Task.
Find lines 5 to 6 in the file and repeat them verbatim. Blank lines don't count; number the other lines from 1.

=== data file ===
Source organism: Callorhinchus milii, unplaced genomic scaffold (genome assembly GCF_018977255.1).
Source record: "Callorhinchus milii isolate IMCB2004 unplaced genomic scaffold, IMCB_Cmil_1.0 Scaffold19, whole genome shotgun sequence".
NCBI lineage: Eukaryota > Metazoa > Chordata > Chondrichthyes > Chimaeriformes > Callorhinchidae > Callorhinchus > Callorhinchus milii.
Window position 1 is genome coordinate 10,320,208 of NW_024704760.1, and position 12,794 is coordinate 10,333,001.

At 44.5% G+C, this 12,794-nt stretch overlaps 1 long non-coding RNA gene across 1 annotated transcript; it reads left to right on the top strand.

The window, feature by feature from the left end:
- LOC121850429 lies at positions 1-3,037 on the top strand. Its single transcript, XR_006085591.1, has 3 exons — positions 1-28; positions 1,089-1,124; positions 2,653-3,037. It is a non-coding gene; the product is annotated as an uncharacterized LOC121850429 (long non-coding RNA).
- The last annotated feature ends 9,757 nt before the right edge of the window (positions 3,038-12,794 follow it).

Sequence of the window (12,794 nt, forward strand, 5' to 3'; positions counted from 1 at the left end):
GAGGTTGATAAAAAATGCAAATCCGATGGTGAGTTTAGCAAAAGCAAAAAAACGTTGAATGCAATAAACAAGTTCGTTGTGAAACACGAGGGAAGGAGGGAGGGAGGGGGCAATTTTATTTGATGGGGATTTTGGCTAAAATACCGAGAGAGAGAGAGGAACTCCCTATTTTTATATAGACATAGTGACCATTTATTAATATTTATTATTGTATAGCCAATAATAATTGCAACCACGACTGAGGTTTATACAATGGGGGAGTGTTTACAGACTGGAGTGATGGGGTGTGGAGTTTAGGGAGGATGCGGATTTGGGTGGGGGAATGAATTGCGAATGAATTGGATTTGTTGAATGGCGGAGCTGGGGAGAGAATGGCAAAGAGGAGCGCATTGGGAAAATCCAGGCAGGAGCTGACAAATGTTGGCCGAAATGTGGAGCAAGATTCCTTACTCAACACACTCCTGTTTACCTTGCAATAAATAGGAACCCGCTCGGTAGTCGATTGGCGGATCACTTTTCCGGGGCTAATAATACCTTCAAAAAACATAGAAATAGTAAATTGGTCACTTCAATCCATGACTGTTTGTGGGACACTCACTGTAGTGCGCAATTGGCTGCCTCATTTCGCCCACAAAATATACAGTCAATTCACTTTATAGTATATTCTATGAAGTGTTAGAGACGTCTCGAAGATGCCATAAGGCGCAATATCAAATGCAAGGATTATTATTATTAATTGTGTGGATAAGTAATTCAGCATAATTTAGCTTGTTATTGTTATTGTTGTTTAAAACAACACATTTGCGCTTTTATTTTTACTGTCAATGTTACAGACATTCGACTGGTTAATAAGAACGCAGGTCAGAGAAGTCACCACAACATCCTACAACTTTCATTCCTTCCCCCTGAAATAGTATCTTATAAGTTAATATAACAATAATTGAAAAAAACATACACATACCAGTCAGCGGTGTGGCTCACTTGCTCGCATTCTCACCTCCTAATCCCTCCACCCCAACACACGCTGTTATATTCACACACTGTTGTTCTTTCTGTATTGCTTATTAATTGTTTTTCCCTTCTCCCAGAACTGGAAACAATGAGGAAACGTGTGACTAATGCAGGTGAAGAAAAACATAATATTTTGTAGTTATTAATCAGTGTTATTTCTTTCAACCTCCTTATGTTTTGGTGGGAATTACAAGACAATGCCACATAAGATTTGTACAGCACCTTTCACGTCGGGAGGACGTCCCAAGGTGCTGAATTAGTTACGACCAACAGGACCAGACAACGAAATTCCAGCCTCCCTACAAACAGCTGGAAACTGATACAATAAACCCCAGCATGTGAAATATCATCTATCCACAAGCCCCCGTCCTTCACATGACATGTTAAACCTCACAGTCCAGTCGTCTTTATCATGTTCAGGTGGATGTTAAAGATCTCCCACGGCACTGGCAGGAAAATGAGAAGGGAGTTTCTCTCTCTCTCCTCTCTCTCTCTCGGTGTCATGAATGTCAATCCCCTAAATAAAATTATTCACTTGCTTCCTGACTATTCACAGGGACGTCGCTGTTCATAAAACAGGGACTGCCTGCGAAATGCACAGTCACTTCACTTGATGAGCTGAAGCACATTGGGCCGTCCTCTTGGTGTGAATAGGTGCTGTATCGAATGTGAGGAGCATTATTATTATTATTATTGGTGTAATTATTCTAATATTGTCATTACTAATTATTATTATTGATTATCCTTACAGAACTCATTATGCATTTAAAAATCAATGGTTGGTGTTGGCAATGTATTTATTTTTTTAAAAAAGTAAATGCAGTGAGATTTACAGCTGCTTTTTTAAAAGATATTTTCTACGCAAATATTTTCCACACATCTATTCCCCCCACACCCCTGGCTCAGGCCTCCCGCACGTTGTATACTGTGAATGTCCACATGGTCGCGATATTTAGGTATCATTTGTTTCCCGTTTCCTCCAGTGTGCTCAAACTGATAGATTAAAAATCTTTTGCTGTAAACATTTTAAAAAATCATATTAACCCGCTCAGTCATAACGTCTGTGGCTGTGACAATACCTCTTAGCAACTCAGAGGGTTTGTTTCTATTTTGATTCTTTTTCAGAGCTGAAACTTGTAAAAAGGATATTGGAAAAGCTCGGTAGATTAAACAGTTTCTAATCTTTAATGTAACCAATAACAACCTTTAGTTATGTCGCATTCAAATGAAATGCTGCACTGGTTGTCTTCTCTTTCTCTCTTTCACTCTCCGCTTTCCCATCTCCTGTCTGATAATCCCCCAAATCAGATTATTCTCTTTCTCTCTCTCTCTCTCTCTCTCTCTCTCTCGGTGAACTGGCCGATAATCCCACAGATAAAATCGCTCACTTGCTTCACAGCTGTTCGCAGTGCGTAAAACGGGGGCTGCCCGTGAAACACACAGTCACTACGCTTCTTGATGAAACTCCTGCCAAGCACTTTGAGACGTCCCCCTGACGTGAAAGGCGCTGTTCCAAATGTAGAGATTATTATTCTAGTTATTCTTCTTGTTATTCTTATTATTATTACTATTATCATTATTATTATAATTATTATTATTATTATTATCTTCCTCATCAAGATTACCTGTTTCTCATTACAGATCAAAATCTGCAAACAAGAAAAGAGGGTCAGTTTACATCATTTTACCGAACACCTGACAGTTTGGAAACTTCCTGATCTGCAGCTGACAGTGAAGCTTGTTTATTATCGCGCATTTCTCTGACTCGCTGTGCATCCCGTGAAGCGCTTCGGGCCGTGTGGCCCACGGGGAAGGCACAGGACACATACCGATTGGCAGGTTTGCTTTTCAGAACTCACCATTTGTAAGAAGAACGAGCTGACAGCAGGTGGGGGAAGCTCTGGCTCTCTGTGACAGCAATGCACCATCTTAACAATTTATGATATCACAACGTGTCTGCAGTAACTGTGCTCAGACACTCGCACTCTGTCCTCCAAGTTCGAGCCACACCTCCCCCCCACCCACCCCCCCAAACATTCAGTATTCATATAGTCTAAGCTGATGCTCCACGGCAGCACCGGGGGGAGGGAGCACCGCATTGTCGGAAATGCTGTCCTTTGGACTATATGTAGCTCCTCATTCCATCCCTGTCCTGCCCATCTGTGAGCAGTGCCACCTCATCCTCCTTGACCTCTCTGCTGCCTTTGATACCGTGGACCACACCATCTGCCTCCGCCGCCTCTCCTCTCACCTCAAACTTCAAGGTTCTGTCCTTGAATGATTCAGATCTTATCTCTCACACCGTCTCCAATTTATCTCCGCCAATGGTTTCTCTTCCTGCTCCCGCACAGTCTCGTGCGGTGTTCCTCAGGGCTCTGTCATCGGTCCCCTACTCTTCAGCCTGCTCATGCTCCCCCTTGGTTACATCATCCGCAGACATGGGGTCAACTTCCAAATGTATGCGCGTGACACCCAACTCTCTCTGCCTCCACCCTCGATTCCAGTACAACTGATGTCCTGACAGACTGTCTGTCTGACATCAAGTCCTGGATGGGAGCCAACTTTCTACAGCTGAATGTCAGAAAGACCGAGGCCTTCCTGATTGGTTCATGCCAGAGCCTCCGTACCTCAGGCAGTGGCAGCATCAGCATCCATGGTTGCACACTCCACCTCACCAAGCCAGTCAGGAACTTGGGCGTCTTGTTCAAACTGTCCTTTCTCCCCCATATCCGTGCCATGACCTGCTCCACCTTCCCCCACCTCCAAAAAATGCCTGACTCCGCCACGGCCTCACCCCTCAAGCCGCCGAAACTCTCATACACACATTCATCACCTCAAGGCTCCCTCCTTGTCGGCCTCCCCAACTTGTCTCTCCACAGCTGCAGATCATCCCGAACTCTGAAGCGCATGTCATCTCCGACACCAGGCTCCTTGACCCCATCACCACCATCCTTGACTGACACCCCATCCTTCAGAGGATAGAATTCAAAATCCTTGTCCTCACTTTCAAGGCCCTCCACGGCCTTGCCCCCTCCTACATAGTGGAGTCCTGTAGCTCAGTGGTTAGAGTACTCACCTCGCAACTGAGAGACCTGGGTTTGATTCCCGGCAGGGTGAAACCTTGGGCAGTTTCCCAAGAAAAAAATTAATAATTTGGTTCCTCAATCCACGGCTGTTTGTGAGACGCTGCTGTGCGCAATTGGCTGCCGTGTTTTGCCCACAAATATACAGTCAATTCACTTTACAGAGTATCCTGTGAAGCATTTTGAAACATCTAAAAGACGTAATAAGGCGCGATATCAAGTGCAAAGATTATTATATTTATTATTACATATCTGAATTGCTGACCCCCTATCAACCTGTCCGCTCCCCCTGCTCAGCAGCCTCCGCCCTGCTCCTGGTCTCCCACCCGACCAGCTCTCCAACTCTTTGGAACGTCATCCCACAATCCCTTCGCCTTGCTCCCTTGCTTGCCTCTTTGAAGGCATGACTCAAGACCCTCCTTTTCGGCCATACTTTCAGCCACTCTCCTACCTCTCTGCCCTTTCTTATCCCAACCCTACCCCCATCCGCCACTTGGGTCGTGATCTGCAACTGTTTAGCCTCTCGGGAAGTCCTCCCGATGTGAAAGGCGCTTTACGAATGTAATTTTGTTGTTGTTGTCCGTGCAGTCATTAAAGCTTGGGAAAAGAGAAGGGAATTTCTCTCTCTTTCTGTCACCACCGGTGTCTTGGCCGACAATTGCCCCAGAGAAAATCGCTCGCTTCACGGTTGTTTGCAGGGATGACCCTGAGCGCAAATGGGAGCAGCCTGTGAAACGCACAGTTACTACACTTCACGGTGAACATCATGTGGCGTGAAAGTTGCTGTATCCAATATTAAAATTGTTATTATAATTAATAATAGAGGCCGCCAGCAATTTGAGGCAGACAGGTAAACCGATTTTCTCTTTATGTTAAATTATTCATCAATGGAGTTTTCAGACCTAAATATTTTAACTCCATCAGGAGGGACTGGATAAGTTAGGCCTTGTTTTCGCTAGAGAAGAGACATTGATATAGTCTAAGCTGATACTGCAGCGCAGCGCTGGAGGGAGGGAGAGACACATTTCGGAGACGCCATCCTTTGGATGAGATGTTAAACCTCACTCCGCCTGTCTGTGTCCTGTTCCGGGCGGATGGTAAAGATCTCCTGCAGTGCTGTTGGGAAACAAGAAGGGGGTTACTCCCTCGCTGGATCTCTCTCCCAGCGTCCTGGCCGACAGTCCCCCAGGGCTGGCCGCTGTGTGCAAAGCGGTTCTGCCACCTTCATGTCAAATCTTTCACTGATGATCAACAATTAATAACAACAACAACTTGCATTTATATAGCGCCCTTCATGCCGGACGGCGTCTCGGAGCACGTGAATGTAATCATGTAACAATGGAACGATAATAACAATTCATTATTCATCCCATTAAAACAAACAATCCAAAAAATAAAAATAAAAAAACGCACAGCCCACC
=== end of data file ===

At 44.5% G+C, this 12,794-nt stretch overlaps 1 long non-coding RNA gene across 1 annotated transcript; it reads left to right on the top strand.

The window, feature by feature from the left end: